The development of virtual reality (VR) technology, which refers to the digital rendering of real-life feeling environments, also has a slew of exciting applications in the world of medical technology. In particular, it has seen widespread adoption for educational purposes, as VR can enable surgeons and other medical professionals to practice riskier procedures in a fully safe way. Some have also theorized that it could have applications in terms of mental health treatment, too, as a way, for example, of helping patients overcome phobias.
As the title suggests, wearable technology refers to accessories and clothing that can gather data and interact with other technological devices. As such, this area of technology is referred to as the Internet-of-Things, in that it involves “things”, such as clothes, being able to connect and communicate with technology such as computers and smartphones. What makes these advancements so exciting from a medical perspective is the potential for wearable sensors to be able to monitor your health. They have thus already been used in a variety of capacities, including to monitor the hearts of people with cardiac problems and to measure the insulin levels of individuals suffering from diabetes.
The progression of our understanding of the human body has meant that breakthroughs are now being made in curing what were once thought of as potentially un-curable diseases. Immunotherapy refers to the scientific manipulation of the body’s immune system to elicit desired responses. While this new form of treatment is still at very nascent stages, early results appear to be highly promising. In particular, some forms of immunotherapy appear to be highly effective at fighting certain types of cancer.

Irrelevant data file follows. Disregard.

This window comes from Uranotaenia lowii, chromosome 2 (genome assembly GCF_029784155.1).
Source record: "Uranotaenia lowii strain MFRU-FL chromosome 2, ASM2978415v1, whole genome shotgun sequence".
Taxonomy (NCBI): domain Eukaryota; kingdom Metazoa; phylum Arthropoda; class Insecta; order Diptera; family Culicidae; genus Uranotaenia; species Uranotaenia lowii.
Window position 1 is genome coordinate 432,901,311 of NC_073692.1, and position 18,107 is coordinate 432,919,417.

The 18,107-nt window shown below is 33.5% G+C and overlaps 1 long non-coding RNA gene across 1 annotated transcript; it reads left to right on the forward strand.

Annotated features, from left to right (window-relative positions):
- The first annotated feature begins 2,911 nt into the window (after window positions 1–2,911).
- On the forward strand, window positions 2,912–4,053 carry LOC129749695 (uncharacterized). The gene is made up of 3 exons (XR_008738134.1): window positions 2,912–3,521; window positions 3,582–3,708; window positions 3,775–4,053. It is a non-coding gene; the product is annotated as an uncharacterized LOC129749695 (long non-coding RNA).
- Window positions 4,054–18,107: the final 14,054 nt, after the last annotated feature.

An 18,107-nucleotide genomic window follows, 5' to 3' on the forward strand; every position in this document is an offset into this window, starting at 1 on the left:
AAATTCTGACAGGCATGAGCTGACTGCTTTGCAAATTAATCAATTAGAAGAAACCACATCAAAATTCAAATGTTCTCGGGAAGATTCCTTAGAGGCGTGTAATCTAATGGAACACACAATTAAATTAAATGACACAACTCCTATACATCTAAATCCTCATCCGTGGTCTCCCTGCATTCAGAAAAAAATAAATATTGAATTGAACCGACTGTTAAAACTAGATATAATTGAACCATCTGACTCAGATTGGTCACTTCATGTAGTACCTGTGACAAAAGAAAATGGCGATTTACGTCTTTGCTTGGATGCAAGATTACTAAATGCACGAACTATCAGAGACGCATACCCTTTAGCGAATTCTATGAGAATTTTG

Artificial intelligence (AI) refers to a form of technology where computers can make decisions and determine things based on the data it receives. It is perhaps unsurprising, therefore, that this technology has powerful implications for the healthcare industry. Specifically, the diagnostic potential for AI is tantalizing, as several studies already suggest that AI is more reliable at detecting and diagnosing certain diseases than physicians.
Robotics have been used for medical purposes in a limited capacity since as early as the 1980s. However, the rapid progression of the technology has meant that the number of their potential uses has soared in the last decade. One notable application is in surgery, where robotic arms can be used in place of humans to carry out procedures with enhanced precision. Elsewhere, hospitals are beginning to adopt the use of sanitization robots to keep hospitals clean and prevent the transmission of diseases due to a lack of cleanliness.
Perhaps the most futuristic of all advancements in medical technology is related to stem cells. Stem cells are naturally found in embryos and have the unique property of changing their cell type based on what the other cells around them are. It is therefore thought that, in the future, it may be possible to use stem cells to regenerate old or damaged parts of the body.